Rover's Weekly Market Brief - 03/03/2023


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New orders for manufactured durable goods decreased (-4.5%) in January to $272.3B, this is the weakest reading since April 2020 and follows a (+5.1%) increase in December, and a (-1.8%) decrease in November. Total durable goods orders are up (+3.0%) year over year. Much of the decrease in the headline number is attributable to a (-13.3%) drop in orders for transportation equipment which sank $14.2B to $92.8B. Orders for nondefense aircraft and parts fell (-54.6%). Orders for new machinery were up (+1.6%), as were computers and electronics (+0.5%). Automobile makers reported a slight (+0.2%) bump in new orders. Excluding the steep decline in orders for transportation equipment, “core” durable goods orders rose (+0.7%), the best reading since March 2022, and follows readings of (-0.4%) and (0.0%) for the previous 2 months. New orders for capital goods decreased (-12.8%) as nondefense capital goods orders dropped (-15.3%). Excluding defense, new orders decreased (-5.1%). Shipments of manufactured durable goods decreased (-0.1%) to $277.2.2B after 16 consecutive months of increases. Transportation equipment drove the decrease, down (-1.7%) to $92.2B.

The Conference Board’s Consumer Confidence Index® decreased in February to 102.9 (1985=100), down from January’s downwardly revised 106.0 reading. This marks two consecutive monthly declines. The Expectations Index, based on consumers’ short-term outlook for income and business, fell to 69.7, from 76.0 the previous month. A reading of 80 tends to signal a recession within a year. The index has been below 80 for 11 of the last 12 months. “Consumer confidence declined again in February. The decrease reflected large drops in confidence for households aged 35 to 54 and for households earning $35,000 or more,” said Ataman Ozyildirim, Senior Director, Economics at The Conference Board. Consumers’ assessment of the current business climate declined with 17.8% of respondents indicating that business conditions were “good,” down from 19.9% in January. The Present Situation Index, which is based on consumers’ sentiment toward current business conditions and the labor market, increased to 152.8 from 151.1 the previous month as 52.0% of consumers said jobs were “plentiful,” up from 48.1%. Consumers were negative about the short-term business condition, with 14.2% of people expecting them to improve, down from 18.4% in January.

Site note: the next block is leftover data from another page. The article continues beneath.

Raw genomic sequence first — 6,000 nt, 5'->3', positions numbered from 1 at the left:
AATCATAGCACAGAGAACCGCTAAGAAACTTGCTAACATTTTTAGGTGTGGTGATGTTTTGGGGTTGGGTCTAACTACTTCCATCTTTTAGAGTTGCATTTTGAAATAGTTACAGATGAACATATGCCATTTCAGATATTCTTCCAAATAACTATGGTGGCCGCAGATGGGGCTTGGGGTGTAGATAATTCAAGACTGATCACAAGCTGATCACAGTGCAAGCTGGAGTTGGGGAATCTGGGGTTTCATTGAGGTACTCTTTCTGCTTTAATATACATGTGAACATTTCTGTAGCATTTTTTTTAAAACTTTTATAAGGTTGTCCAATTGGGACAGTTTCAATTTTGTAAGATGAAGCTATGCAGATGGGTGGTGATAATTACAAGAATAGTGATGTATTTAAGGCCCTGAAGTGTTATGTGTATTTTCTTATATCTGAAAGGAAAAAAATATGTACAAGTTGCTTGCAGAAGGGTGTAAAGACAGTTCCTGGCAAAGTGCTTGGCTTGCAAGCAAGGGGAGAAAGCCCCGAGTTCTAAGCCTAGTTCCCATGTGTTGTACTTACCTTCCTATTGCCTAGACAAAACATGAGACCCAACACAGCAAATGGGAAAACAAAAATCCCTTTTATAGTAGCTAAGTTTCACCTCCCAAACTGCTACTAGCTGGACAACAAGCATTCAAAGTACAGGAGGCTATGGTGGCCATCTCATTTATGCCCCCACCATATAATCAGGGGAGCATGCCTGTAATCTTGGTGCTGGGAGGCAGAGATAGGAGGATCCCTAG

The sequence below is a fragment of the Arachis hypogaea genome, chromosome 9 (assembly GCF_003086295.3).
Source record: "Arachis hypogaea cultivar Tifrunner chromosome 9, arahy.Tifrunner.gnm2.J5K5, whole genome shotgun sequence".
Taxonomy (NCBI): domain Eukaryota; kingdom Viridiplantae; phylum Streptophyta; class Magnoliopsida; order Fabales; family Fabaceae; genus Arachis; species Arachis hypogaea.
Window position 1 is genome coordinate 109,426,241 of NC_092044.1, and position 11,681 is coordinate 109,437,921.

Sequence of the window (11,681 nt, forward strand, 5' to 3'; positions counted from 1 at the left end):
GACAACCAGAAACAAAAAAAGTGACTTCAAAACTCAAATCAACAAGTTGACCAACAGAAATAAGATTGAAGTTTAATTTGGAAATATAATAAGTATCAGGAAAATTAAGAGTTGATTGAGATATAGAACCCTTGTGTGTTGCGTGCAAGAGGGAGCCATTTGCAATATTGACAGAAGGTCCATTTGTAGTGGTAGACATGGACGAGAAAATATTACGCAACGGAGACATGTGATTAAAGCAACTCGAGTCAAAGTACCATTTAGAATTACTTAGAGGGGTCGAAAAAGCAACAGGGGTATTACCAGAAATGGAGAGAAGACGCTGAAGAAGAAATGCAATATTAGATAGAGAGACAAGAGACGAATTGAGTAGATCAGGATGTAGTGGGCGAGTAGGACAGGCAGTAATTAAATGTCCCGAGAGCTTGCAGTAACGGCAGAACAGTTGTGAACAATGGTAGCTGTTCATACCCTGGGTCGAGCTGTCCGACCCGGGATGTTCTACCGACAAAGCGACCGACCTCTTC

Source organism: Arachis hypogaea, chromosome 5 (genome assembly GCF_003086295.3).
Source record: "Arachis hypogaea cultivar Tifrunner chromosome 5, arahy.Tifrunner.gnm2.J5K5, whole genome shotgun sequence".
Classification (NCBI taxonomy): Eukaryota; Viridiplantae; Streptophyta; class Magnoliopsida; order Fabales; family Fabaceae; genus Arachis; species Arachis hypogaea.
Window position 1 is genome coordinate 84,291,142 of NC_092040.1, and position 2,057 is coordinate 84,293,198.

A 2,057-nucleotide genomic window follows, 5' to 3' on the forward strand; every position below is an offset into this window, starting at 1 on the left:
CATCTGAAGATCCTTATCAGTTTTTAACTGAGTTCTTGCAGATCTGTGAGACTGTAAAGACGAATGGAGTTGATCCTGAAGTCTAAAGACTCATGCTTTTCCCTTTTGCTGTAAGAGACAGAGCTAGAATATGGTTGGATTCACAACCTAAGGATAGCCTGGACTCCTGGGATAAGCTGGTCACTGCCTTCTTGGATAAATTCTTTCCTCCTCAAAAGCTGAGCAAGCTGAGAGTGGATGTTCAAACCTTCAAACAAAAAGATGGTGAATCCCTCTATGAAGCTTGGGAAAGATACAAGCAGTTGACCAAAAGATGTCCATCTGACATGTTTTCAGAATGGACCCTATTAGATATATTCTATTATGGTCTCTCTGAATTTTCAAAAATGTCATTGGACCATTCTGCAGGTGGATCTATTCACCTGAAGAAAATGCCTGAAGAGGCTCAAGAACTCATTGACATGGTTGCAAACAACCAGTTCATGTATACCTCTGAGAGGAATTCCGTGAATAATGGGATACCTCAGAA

The ISM® (Institute for Supply Management®) Manufacturing PMI® reported in at 47.4% for January as business activity fell 1 percentage point from the previous month, this marks the second contraction after 30 consecutive months of expansion. A value below 50% is indicative of a shrinking economy. “With Business Survey Committee panelists reporting softening new order rates over the previous nine months, the February composite index reading reflects companies continuing to slow outputs to better match demand for the first half of 2023 and prepare for growth in the second half of the year,” said Timothy Fiore, chairman of the ISM® Manufacturing Business Survey Committee. The Manufacturing PMI® figure is now at its lowest level since May 2020, when it registered 43.5%. Of the six biggest manufacturing industries, only Transportation Equipment registered growth in February. The index for new orders contracted for the fifth straight month reaching its lowest level since the pandemic, declining 2.6 percentage points to 42.5%. The Prices Index which measures what companies pay for raw materials and other supplies rose 5.1 percentage points to 44.5%. The Backlog of Orders Index rose 2.0 percentage points to 43.4% and has now contracted for four consecutive months following 27 months of expansion. The Employment Index while still in expansion territory, declined 0.2 percentage points to 50.6% after increasing for two consecutive months.

Upcoming Economic Reports:

Wednesday March 8 – Beige Book

Friday March 10 – Unemployment Rate (February)

Earnings Calendar:


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